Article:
I’m making a lead weight for a piece of equipment that will mostly stay outdoors. Pouring the weight is no big deal, I have that covered. The poured finish will be pretty smooth - plenty smooth enough to paint. Its gonna look like a round top muffin or cake about 12” across and about 3” thick. I have plenty of scrap lead and a steel mold for this.

I’d like for the weight to look finished and presentable, not just bare oxidized lead.

Does anyone have a suggestion for painting on the lead? What primer, what paint? Bedliner perhaps?

I’ve also considered pouring it in an aluminum cake pan and letting the pan be the finish.

Your informed suggestions are welcomed.

You may look to the fishing industry and see how they coat lead jig heads and sinkers ie: dipping in a powder while lead is hot. Colors are endless to boot!

Murf
 

Bill D

Active member
Wrapping lead bricks in anything is a poor idea for shielding. That aluminum foil just creates a thin boundary crack that is wide open to rays and most particles. I have a few old lead bricks that were discarded because they no longer seal tight enough to each other. We had some battleship armor slabs acquired for shielding It is not flat enough to stack properly so they used it for retaining walls by the side of the road.
Bill D
 

john.k

Active member
When I was at the hospital,one of the electricians took home a small metal container .....big fuss,it was full of powdered cobalt something or other that was radioactive.......he should have stuck to nicking copper wire.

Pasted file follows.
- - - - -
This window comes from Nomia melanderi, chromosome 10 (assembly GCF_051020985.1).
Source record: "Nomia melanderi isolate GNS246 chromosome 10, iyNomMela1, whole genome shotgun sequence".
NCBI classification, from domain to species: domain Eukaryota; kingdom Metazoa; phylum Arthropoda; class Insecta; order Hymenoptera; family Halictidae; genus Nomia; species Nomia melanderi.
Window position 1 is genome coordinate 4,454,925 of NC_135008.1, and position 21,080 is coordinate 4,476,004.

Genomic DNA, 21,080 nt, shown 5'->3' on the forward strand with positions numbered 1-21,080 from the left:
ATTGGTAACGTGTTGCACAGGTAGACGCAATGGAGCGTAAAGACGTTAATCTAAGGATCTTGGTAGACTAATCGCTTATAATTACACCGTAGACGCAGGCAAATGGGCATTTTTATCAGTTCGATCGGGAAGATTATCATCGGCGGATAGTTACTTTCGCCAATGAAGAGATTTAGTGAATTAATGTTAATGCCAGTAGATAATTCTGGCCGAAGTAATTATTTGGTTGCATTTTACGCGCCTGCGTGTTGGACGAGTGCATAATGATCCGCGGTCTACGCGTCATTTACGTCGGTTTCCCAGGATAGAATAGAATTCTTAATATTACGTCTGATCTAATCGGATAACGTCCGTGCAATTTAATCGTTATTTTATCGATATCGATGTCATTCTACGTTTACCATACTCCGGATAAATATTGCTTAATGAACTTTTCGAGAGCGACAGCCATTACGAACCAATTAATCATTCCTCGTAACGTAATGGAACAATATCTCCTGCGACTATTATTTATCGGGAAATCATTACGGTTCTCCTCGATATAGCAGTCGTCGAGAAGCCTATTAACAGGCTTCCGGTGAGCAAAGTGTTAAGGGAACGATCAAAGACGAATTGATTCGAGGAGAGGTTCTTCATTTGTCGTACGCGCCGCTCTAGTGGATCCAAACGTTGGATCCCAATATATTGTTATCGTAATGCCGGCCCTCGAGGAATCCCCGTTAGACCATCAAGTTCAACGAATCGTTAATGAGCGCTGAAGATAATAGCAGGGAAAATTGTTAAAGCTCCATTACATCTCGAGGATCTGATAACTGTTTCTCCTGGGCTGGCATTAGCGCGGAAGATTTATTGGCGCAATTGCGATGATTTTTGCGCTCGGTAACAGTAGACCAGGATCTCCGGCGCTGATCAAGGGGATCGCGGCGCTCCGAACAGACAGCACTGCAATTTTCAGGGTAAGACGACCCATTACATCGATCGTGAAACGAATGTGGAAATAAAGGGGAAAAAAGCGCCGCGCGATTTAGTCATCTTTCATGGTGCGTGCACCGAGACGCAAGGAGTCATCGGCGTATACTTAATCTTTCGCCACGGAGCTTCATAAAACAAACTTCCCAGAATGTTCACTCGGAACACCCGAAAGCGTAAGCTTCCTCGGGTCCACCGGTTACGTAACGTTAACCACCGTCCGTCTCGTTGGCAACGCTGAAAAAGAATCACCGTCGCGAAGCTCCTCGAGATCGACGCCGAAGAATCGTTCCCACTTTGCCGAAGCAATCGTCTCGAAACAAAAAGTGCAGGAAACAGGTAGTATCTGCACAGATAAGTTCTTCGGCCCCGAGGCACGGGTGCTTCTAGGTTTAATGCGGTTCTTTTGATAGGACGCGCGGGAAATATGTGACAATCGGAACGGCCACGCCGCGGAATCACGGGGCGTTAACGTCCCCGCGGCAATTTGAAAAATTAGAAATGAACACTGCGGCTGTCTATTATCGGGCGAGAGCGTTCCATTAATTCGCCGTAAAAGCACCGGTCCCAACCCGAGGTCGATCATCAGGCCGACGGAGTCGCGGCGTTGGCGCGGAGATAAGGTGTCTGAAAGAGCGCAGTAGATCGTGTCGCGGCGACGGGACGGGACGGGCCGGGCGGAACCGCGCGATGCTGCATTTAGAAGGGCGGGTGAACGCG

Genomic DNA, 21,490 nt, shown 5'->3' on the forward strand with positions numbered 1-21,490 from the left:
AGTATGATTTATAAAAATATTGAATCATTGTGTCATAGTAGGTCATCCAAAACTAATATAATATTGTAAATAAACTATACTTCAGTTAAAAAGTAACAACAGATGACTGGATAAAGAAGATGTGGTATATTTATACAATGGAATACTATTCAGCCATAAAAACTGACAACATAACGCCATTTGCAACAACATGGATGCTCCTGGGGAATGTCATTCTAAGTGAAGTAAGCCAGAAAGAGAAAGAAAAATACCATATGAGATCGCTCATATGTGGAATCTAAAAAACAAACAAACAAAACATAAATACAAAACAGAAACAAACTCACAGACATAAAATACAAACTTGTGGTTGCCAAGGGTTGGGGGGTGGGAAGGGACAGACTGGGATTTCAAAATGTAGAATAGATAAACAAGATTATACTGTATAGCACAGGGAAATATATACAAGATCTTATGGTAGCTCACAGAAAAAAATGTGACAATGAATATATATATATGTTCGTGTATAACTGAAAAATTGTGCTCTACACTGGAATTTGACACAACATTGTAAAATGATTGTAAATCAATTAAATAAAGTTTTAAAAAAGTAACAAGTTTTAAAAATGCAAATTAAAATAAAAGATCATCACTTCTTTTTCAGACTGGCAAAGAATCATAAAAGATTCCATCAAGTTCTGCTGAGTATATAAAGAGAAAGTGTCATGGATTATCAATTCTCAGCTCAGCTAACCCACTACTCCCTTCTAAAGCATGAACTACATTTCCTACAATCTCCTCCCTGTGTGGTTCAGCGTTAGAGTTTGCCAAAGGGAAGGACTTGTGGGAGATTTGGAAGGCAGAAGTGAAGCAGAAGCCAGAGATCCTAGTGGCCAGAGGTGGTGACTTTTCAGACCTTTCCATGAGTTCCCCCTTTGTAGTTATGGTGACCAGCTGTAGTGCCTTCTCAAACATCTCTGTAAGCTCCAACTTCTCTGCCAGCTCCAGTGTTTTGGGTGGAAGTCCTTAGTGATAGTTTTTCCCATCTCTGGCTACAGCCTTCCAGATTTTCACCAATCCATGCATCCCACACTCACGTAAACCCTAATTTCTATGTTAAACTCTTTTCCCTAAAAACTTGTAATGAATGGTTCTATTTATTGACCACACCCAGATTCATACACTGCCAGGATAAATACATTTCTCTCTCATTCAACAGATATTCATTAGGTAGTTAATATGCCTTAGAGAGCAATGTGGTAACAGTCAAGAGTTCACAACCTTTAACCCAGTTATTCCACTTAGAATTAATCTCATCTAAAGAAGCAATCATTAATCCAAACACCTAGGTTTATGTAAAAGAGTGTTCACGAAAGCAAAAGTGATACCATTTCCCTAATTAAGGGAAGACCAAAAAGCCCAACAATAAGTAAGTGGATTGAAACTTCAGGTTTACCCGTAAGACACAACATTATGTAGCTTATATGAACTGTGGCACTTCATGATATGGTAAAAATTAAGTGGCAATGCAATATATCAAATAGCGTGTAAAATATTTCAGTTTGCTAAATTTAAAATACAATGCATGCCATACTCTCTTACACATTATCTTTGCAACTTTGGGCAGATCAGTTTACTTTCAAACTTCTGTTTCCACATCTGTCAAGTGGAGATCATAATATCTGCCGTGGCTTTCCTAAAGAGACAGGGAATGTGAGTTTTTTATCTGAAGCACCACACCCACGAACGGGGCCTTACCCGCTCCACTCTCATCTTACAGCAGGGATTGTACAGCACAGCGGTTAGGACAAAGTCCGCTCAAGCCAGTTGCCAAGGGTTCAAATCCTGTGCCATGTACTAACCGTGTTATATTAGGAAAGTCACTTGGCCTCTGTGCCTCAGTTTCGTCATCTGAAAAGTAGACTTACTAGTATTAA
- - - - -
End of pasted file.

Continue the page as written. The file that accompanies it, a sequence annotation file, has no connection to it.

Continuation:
jim rozen

Active member
Lead bricks in my example were not used for sheilding, typically used as a tuning mass for vibration damper systems. Cobalt 60 sources have been trouble everywhere, in india there was one scrapped out of a univerisity when they were ordered (by the provost) to "clear this place out NOW" and it went to a scrapyard. Turns out one of the workers slept in a cot on the other side of the wall where the source was sitting.

He died.
 

akajun

Member
Powder coat , it’s the new thing bullet casters do
It bonds to lead really well and is tough. Recovered bullets still retain most of the costing
 

Musky_Hunter

New member
I use epoxy on the lead for my fishing lures. You can tint it just about any color you wish and dip it to add layers. If you get enough layers it will almost act like a rubber coating. If you get the right kind it will be soft enough not to crack.
 

Strostkovy

Active member
Wrapping lead bricks in anything is a poor idea for shielding. That aluminum foil just creates a thin boundary crack that is wide open to rays and most particles. I have a few old lead bricks that were discarded because they no longer seal tight enough to each other. We had some battleship armor slabs acquired for shielding It is not flat enough to stack properly so they used it for retaining walls by the side of the road.
Bill D

It seems like relying on a tight seal is also bad practice. Shouldn't you have seams that are not aligned to the source, and overlap eachother? Some shielding blocks have zig zag edges so the gap, regardless of size, has minimal impact on shielding.

I agree aluminum tape isn't great for this either way.